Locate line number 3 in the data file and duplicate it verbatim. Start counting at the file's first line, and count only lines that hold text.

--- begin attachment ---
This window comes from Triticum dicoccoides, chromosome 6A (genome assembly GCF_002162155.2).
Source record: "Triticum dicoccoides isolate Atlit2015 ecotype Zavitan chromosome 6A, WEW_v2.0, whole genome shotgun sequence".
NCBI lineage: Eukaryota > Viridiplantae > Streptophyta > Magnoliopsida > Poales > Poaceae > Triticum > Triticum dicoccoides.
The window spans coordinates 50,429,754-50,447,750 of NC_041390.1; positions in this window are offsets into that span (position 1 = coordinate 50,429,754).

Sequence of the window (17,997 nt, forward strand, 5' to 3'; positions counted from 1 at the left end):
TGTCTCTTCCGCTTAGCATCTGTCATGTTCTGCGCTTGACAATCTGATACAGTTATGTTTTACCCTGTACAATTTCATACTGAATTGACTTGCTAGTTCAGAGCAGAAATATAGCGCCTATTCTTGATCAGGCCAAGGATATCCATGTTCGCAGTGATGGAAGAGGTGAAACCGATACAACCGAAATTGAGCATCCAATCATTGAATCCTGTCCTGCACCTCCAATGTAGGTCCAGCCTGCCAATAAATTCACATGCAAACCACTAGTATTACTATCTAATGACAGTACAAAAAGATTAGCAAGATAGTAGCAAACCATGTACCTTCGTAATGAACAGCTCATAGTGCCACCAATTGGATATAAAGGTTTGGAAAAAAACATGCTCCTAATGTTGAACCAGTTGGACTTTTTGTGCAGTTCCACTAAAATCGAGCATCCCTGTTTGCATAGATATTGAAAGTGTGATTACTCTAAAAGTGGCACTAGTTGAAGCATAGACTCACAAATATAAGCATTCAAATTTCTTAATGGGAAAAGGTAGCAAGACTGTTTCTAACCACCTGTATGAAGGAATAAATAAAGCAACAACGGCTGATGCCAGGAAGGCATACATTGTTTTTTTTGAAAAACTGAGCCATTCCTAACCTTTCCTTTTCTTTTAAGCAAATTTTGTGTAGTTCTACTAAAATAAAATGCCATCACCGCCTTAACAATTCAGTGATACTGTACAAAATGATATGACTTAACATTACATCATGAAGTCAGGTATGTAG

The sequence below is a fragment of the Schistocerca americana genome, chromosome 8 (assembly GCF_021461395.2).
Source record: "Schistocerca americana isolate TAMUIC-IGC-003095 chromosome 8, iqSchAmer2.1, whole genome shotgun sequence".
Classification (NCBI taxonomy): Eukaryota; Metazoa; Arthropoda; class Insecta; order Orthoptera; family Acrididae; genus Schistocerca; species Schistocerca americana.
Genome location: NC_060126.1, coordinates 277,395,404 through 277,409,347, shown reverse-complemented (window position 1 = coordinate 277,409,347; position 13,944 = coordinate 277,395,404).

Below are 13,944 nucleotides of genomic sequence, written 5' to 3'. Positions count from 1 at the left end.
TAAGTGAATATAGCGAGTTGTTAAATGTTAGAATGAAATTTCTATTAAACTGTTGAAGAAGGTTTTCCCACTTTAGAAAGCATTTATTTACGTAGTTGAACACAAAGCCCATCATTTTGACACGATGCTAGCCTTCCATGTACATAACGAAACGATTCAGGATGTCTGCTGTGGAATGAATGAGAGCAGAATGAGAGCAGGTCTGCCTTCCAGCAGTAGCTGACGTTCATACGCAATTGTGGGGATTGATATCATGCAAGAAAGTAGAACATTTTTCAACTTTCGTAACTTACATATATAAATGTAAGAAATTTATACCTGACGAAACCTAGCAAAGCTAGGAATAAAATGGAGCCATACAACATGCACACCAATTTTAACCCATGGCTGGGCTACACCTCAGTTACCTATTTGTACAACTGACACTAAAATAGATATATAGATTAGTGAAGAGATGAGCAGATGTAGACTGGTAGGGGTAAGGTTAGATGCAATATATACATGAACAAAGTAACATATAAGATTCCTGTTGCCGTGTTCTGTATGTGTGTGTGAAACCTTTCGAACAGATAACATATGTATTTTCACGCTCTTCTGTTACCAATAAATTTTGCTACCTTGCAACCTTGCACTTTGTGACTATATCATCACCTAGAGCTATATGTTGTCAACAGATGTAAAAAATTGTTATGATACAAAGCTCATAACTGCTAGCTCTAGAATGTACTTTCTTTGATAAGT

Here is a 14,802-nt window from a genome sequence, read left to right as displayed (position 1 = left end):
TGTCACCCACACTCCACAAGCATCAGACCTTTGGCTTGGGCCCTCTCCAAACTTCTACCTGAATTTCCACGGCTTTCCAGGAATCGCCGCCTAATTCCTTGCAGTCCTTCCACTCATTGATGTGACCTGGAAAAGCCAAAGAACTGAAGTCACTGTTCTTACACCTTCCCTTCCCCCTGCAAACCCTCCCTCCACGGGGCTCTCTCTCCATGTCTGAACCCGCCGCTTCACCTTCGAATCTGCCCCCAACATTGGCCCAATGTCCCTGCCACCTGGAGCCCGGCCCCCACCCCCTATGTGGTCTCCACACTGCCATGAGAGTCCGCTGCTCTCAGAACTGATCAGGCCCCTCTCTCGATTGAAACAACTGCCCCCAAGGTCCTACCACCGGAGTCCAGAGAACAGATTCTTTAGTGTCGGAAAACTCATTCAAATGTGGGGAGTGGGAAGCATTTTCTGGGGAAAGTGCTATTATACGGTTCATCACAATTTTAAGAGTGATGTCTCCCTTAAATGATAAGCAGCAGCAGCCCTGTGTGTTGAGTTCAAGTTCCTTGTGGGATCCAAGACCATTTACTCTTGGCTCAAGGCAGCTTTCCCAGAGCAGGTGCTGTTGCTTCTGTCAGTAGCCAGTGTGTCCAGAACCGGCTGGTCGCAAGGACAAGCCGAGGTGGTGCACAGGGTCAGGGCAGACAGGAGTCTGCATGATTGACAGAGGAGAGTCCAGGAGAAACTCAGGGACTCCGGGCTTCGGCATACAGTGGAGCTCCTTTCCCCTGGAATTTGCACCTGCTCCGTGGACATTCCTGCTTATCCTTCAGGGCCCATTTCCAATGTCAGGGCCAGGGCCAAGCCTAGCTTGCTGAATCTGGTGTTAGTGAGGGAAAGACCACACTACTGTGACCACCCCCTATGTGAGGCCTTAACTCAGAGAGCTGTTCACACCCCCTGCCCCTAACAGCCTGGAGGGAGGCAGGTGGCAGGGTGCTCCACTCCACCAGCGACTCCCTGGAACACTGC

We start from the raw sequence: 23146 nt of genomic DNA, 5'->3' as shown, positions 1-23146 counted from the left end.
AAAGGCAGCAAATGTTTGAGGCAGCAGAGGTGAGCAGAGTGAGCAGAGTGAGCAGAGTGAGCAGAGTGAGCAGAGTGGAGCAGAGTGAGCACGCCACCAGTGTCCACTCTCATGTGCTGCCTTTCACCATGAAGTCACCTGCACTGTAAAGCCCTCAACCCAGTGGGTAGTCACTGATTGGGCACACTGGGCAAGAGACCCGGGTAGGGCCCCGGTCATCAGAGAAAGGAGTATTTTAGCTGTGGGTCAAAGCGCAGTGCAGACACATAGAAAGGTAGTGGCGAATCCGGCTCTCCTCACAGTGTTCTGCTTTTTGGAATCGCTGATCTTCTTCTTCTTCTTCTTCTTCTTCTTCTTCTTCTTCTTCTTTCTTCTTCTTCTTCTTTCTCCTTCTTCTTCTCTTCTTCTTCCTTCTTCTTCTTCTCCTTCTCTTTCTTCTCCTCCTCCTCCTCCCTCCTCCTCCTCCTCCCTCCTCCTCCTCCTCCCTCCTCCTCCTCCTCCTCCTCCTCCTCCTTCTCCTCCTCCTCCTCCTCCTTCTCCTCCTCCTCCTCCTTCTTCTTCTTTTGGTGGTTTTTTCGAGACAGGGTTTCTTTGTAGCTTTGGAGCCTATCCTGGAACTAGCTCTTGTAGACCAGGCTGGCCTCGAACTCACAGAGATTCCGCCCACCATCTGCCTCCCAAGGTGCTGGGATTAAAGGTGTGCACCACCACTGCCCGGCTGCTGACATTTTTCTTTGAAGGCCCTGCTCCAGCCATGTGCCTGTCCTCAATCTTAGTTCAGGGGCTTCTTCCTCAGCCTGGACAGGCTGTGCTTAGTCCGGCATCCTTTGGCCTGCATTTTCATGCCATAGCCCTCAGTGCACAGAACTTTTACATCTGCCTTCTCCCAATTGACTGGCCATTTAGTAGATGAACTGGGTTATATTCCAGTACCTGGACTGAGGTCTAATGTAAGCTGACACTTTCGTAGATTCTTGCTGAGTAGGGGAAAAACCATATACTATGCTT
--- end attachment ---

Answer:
NCBI lineage: Eukaryota > Viridiplantae > Streptophyta > Magnoliopsida > Poales > Poaceae > Triticum > Triticum dicoccoides.